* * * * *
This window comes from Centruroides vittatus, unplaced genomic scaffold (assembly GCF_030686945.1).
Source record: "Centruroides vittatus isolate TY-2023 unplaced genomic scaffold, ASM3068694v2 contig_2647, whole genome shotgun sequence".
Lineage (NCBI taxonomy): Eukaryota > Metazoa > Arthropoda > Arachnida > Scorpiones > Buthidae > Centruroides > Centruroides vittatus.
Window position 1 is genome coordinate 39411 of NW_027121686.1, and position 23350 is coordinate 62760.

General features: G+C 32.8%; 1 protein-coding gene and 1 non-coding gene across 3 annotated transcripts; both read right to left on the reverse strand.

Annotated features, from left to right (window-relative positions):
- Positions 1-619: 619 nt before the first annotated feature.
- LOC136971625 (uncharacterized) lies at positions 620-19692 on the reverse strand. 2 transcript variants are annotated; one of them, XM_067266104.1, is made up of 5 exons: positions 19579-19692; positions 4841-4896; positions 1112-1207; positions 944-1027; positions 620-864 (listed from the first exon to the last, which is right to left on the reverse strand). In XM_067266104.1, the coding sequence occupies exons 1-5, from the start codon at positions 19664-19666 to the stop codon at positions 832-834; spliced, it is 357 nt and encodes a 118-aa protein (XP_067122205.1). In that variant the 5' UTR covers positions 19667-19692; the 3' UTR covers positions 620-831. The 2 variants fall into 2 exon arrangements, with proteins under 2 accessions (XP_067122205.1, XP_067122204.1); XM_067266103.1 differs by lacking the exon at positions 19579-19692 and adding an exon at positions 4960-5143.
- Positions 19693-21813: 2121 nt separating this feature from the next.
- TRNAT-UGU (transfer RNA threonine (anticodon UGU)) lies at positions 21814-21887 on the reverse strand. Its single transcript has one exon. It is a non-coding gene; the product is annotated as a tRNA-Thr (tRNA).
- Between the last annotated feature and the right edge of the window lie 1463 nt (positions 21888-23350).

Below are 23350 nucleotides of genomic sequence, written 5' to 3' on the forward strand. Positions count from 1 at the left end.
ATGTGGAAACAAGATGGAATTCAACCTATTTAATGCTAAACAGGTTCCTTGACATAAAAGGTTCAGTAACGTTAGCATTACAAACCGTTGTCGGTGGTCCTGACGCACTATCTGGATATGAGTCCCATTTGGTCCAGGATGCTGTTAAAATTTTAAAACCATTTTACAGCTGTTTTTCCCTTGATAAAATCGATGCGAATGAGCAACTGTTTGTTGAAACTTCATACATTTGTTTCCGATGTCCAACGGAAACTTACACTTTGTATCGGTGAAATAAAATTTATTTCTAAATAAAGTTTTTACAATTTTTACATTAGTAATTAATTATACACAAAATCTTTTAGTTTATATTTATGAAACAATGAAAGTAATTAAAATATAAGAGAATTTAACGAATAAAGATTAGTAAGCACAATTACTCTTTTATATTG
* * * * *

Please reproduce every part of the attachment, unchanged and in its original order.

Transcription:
This window comes from Centruroides vittatus, unplaced genomic scaffold (assembly GCF_030686945.1).
Source record: "Centruroides vittatus isolate TY-2023 unplaced genomic scaffold, ASM3068694v2 contig_2647, whole genome shotgun sequence".
Lineage (NCBI taxonomy): Eukaryota > Metazoa > Arthropoda > Arachnida > Scorpiones > Buthidae > Centruroides > Centruroides vittatus.
Window position 1 is genome coordinate 39411 of NW_027121686.1, and position 23350 is coordinate 62760.

General features: G+C 32.8%; 1 protein-coding gene and 1 non-coding gene across 3 annotated transcripts; both read right to left on the reverse strand.

Annotated features, from left to right (window-relative positions):
- Positions 1-619: 619 nt before the first annotated feature.
- LOC136971625 (uncharacterized) lies at positions 620-19692 on the reverse strand. 2 transcript variants are annotated; one of them, XM_067266104.1, is made up of 5 exons: positions 19579-19692; positions 4841-4896; positions 1112-1207; positions 944-1027; positions 620-864 (listed from the first exon to the last, which is right to left on the reverse strand). In XM_067266104.1, the coding sequence occupies exons 1-5, from the start codon at positions 19664-19666 to the stop codon at positions 832-834; spliced, it is 357 nt and encodes a 118-aa protein (XP_067122205.1). In that variant the 5' UTR covers positions 19667-19692; the 3' UTR covers positions 620-831. The 2 variants fall into 2 exon arrangements, with proteins under 2 accessions (XP_067122205.1, XP_067122204.1); XM_067266103.1 differs by lacking the exon at positions 19579-19692 and adding an exon at positions 4960-5143.
- Positions 19693-21813: 2121 nt separating this feature from the next.
- TRNAT-UGU (transfer RNA threonine (anticodon UGU)) lies at positions 21814-21887 on the reverse strand. Its single transcript has one exon. It is a non-coding gene; the product is annotated as a tRNA-Thr (tRNA).
- Between the last annotated feature and the right edge of the window lie 1463 nt (positions 21888-23350).

Below are 23350 nucleotides of genomic sequence, written 5' to 3' on the forward strand. Positions count from 1 at the left end.
ATGTGGAAACAAGATGGAATTCAACCTATTTAATGCTAAACAGGTTCCTTGACATAAAAGGTTCAGTAACGTTAGCATTACAAACCGTTGTCGGTGGTCCTGACGCACTATCTGGATATGAGTCCCATTTGGTCCAGGATGCTGTTAAAATTTTAAAACCATTTTACAGCTGTTTTTCCCTTGATAAAATCGATGCGAATGAGCAACTGTTTGTTGAAACTTCATACATTTGTTTCCGATGTCCAACGGAAACTTACACTTTGTATCGGTGAAATAAAATTTATTTCTAAATAAAGTTTTTACAATTTTTACATTAGTAATTAATTATACACAAAATCTTTTAGTTTATATTTATGAAACAATGAAAGTAATTAAAATATAAGAGAATTTAACGAATAAAGATTAGTAAGCACAATTACTCTTTTATATTG